The Acharis are based out of Oakland but released Vortex with a Paris label, Exhibition Records, after playing a Swiss festival on the strength of an unmastered two-song demo. EXBTN invited them back to Europe, this time for a full tour. With Puccini eager to return home to Switzerland and visit family and friends, and seeking work to justify the travel, they jumped on the opportunity.

“Our first European tour we did as kind of an experiment to see what would happen. We got so much interest there that we kept going back,” Wagner said. “Then, we kept getting more shows in France, so it was like, I guess we’re going to keep playing in France a bunch, because people really like us there. So, we kept going back.”

Their next album is in the works with a different Paris label, Cranes Records, though they are looking for a U.S. label to handle American distribution. Cranes specializes in “crazy packaging, all limited-edition stuff,” according to Wagner, including records etched into used X-rays that recall a technique employed to smuggle Western music into East Germany.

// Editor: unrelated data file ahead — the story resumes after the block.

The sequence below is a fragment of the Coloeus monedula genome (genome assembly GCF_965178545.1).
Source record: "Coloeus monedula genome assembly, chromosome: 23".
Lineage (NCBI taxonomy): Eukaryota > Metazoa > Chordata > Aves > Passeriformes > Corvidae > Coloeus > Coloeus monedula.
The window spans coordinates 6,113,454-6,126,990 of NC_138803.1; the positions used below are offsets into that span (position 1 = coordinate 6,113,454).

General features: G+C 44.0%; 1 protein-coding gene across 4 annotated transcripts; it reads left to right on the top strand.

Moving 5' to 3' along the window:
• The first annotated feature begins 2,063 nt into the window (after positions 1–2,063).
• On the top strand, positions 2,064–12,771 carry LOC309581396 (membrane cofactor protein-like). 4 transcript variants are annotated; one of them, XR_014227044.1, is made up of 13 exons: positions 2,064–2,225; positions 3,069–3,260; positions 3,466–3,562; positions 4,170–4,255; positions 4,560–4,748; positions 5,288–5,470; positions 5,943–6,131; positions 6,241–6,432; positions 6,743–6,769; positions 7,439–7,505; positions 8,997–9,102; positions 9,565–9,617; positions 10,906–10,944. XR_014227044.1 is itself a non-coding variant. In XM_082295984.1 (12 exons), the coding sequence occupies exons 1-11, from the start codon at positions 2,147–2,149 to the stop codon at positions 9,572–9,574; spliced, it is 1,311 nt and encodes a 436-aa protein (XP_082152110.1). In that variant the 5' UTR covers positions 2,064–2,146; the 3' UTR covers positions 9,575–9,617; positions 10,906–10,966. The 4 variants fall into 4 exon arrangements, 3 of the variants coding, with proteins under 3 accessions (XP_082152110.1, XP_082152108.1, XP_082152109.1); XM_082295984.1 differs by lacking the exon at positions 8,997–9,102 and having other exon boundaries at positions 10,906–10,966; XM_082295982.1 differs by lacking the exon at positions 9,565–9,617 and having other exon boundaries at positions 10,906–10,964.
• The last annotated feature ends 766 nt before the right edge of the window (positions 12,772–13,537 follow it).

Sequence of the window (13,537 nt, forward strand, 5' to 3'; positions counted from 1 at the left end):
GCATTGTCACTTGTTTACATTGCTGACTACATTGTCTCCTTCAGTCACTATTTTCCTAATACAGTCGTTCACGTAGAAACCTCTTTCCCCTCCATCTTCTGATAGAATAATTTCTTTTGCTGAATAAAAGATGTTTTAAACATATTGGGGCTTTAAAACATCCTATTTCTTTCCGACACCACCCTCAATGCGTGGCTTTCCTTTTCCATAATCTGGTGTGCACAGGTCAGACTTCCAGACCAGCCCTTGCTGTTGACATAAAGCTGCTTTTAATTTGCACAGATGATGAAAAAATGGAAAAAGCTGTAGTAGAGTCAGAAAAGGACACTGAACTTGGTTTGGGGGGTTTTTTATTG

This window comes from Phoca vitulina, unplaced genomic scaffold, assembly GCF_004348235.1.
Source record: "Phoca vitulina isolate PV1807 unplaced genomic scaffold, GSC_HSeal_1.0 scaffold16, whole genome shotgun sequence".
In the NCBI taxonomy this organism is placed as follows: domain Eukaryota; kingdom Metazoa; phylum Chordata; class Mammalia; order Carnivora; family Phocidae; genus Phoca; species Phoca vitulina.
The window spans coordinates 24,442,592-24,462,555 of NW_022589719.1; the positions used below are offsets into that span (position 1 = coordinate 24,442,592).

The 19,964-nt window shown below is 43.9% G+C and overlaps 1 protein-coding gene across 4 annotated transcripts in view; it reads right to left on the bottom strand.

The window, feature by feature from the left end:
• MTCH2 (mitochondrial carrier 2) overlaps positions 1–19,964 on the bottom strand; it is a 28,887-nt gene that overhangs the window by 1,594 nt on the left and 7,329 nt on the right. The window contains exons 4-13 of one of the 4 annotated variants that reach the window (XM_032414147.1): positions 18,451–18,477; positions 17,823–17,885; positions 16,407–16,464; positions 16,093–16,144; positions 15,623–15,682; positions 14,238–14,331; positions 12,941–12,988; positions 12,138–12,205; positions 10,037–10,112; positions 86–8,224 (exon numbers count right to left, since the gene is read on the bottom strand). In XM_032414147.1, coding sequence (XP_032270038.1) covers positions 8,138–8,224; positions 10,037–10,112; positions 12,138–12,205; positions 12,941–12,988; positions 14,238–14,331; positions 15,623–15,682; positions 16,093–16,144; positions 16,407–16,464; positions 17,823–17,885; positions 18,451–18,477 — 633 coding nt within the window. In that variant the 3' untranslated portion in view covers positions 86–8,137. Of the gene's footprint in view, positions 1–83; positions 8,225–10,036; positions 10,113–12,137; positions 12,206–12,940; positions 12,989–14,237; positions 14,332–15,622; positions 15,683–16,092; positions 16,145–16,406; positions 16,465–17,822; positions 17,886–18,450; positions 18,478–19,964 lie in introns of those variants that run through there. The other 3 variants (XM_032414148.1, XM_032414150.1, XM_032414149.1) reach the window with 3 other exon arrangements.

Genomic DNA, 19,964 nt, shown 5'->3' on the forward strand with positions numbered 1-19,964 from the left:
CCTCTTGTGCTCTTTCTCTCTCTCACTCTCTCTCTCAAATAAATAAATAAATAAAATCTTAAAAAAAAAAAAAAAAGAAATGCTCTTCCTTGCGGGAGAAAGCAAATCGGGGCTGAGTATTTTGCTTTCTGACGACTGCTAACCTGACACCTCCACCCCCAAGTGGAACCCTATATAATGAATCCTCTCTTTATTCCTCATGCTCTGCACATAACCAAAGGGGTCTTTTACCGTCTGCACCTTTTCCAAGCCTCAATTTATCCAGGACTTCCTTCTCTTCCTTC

The duo will also work with a top-notch producer famous for working with some of the ’90s alternative bands expressed in their musical DNA. A long-awaited U.S. tour might be in store as well. In the meantime, The Acharis will continue journeying inward in their West Oakland practice space, writing music their way and on their own terms.


Correction 10/19: A previous version of this story stated Cranes Records would be setting the Acharis up with a new producer, but that is not accurate. It also stated Wagner used to play in the band Starscape. The band is, in fact, Starskate.